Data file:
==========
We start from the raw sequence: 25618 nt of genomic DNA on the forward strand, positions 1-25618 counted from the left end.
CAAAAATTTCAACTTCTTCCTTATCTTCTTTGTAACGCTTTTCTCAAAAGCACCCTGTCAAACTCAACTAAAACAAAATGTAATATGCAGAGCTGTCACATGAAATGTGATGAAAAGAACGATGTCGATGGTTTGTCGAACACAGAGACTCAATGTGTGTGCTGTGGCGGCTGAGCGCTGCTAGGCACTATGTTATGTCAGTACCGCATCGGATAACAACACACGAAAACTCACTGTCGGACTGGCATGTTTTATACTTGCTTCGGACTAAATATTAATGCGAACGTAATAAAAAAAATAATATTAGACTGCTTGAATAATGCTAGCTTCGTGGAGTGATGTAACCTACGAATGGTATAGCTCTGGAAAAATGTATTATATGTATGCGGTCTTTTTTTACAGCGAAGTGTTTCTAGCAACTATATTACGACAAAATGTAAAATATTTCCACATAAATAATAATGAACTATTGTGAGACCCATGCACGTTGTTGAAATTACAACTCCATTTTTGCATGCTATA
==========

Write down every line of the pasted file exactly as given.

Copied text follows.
We start from the raw sequence: 25618 nt of genomic DNA on the forward strand, positions 1-25618 counted from the left end.
CAAAAATTTCAACTTCTTCCTTATCTTCTTTGTAACGCTTTTCTCAAAAGCACCCTGTCAAACTCAACTAAAACAAAATGTAATATGCAGAGCTGTCACATGAAATGTGATGAAAAGAACGATGTCGATGGTTTGTCGAACACAGAGACTCAATGTGTGTGCTGTGGCGGCTGAGCGCTGCTAGGCACTATGTTATGTCAGTACCGCATCGGATAACAACACACGAAAACTCACTGTCGGACTGGCATGTTTTATACTTGCTTCGGACTAAATATTAATGCGAACGTAATAAAAAAAATAATATTAGACTGCTTGAATAATGCTAGCTTCGTGGAGTGATGTAACCTACGAATGGTATAGCTCTGGAAAAATGTATTATATGTATGCGGTCTTTTTTTACAGCGAAGTGTTTCTAGCAACTATATTACGACAAAATGTAAAATATTTCCACATAAATAATAATGAACTATTGTGAGACCCATGCACGTTGTTGAAATTACAACTCCATTTTTGCATGCTATA